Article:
Travelling with Medicines
Occasionally there are reports in the media about travellers being arrested or imprisoned because they were carrying medicines not permitted in that country. Such occurrences are relatively rare and have in recent years involved the United Arab Emirates which has an extensive list of Restricted Medicines. Many countries have regulations restricting medicines liable to abuse that may be carried by travellers, even if it is legally prescribed or purchased in their country of origin.
These types of medicines generally fall into the category of narcotics (sedatives) or psychotropics (behaviour altering drugs), but would include most medicines that have an effect on the Central Nervous System (CNS). This would include antidepressants, sleeping tablets and medicines to treat/control anxiety, psychosis and epilepsy.
Even if the CNS action is a side effect of the medication, such as for certain antihistamines or pseudoephedrine used in cold preparations, this could still potentially result in restrictions being placed by some countries. Other examples might include anabolic steroids, and some herbal preparations.
The International Narcotics Control Board (INCB) has recommendations regarding the regulations to be imposed by countries in relation to the importation for personal use by travellers of narcotic and psychotropic medicines. In general they recommend that for supplies of less than one month, no special certification be required, though carrying a copy of the prescription would be advisable. They also have requested that countries submit their own specific recommendations on the INCB Web site, though many have not posted any information. It is apparent that countries can deviate quite considerably from the INCB guidance, usually imposing more stringent regulations.
Advice for Travellers
It is strongly advised that travellers in possession of prescribed controlled drugs carry a letter of confirmation from their doctor. Such a letter should include the patient's personal details together with the dates of their departure and return and the drug and amount to be carried. It is also advisable to contact the embassy/consulate/high commission of the destination country to ensure that they have no requirements of their own. A copy of a recent prescription should also be carried for any prescribed psychotropic. For other prescribed medicines, such as for cardiovascular or respiratory conditions, it is unlikely that any restrictions will be imposed though carrying a copy of the prescription is advisable.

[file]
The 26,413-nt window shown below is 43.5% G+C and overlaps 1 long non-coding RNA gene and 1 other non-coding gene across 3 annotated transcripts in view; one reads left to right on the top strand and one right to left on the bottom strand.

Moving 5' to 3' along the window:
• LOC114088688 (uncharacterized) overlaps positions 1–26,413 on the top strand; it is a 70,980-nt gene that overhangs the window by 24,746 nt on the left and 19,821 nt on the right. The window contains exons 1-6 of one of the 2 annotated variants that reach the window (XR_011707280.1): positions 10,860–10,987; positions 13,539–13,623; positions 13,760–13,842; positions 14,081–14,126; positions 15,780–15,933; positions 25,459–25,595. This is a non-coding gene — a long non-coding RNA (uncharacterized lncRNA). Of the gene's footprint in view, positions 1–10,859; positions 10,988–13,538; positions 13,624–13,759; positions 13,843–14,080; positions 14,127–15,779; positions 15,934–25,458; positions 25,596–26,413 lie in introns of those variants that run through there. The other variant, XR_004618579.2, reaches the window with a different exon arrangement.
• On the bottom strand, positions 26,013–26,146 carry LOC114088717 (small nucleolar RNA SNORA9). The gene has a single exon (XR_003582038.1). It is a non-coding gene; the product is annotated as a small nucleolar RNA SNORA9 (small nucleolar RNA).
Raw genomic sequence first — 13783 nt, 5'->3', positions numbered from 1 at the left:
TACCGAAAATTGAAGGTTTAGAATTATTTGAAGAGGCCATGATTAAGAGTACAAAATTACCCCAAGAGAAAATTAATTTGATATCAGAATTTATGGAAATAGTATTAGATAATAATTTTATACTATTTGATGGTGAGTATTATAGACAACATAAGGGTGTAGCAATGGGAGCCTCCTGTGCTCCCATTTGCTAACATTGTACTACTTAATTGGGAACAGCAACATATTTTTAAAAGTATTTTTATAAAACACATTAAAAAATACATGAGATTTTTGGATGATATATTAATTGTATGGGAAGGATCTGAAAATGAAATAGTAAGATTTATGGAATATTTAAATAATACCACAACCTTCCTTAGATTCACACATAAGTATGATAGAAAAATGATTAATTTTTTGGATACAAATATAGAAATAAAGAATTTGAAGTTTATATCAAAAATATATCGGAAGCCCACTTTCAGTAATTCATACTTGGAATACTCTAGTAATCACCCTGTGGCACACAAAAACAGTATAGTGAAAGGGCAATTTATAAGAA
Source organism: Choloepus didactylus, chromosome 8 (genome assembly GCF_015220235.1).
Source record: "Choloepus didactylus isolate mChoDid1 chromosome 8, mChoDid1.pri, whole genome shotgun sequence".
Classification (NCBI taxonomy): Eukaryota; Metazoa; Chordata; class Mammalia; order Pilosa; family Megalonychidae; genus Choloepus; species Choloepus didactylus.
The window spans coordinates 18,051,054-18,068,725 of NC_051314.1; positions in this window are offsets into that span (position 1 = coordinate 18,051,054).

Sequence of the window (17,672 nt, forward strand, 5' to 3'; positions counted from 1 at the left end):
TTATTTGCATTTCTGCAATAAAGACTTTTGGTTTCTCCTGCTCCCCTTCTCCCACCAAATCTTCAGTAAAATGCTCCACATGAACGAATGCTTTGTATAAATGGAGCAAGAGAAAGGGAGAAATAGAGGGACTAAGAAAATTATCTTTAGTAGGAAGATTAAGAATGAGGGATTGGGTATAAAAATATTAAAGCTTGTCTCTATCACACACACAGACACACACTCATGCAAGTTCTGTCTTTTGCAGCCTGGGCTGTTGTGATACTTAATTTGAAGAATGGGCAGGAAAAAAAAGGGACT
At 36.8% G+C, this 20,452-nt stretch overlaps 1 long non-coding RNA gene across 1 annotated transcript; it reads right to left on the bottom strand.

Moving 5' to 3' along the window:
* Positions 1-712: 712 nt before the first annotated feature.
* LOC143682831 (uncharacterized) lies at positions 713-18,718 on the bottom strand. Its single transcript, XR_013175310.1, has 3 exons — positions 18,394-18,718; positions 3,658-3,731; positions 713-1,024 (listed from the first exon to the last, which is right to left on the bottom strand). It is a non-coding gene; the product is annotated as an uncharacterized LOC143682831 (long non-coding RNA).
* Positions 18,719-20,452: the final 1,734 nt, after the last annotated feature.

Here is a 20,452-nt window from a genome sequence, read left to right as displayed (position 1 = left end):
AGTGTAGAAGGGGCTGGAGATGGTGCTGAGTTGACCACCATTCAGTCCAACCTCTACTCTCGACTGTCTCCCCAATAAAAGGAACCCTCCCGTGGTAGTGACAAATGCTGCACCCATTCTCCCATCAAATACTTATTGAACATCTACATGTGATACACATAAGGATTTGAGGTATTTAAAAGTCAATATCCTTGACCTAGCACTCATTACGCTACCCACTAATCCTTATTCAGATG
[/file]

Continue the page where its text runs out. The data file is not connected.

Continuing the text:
- Take particular care to check fully the requirements for any medication that acts primarily on the CNS as this would encompass the terms 'narcotic' and 'psychotropic' as recognised in most countries.
- It is also advisable to be alert if carrying any medication of potential abuse such as anabolic steroids.
- For suspected restricted medication check both the INCB website and the official government sites for the stated requirements. In many cases the regulations would include up to 30 days supply and carrying a prescription or certificate. Carrying greater than 30 days supply may require special importation licences that can be difficult to arrange.
- Always keep medicines in packaging together with the patient information leaflet.
- Many countries, including the UK have a limit to the quantity of prescribed narcotic that may be taken out of the country without a special permit.
- Be aware that some countries such as UAE have specific lists of restricted medicines and can rigorously impose their regulations.
Home Office Requirements
Home Office Requirements if Travelling with Controlled Drugs When Departing from the UK.
Some prescribed medicines contain drugs controlled under the Misuse of Drugs Act 1971. Patients travelling abroad in possession of such medicines must do so in compliance with the Home Office licensing requirements.
Travelling up to 3 months
Those travelling for a period of up to 3 months are automatically covered under the provisions of a Home Office general or blanket licence irrespective of the amount of drug they have been prescribed to cover such a period. Such travellers therefore do not require anything further from the Home Office. However, the Home Office advises that individuals obtain a letter from their prescribing doctor or drug worker, which should confirm name, travel itinerary, names of prescribed controlled drugs, dosages and total amounts of each to be carried.
Travelling more than 3 months
Those travelling for longer than 3 months need to be in possession of a Personal licence.
The validity of this Home Office general licence is for a period of up to three months. Once again, this will cover any amount of drug that has been prescribed to cover the absence. Any person whose absence from the UK is likely to be longer than three months will in normal circumstances, be expected to make arrangements to have their medication prescribed by a practitioner in the country they are visiting.
Application forms for those whose absence is likely to exceed three months, together with other relevant information, can be downloaded from the GOV.UK website.
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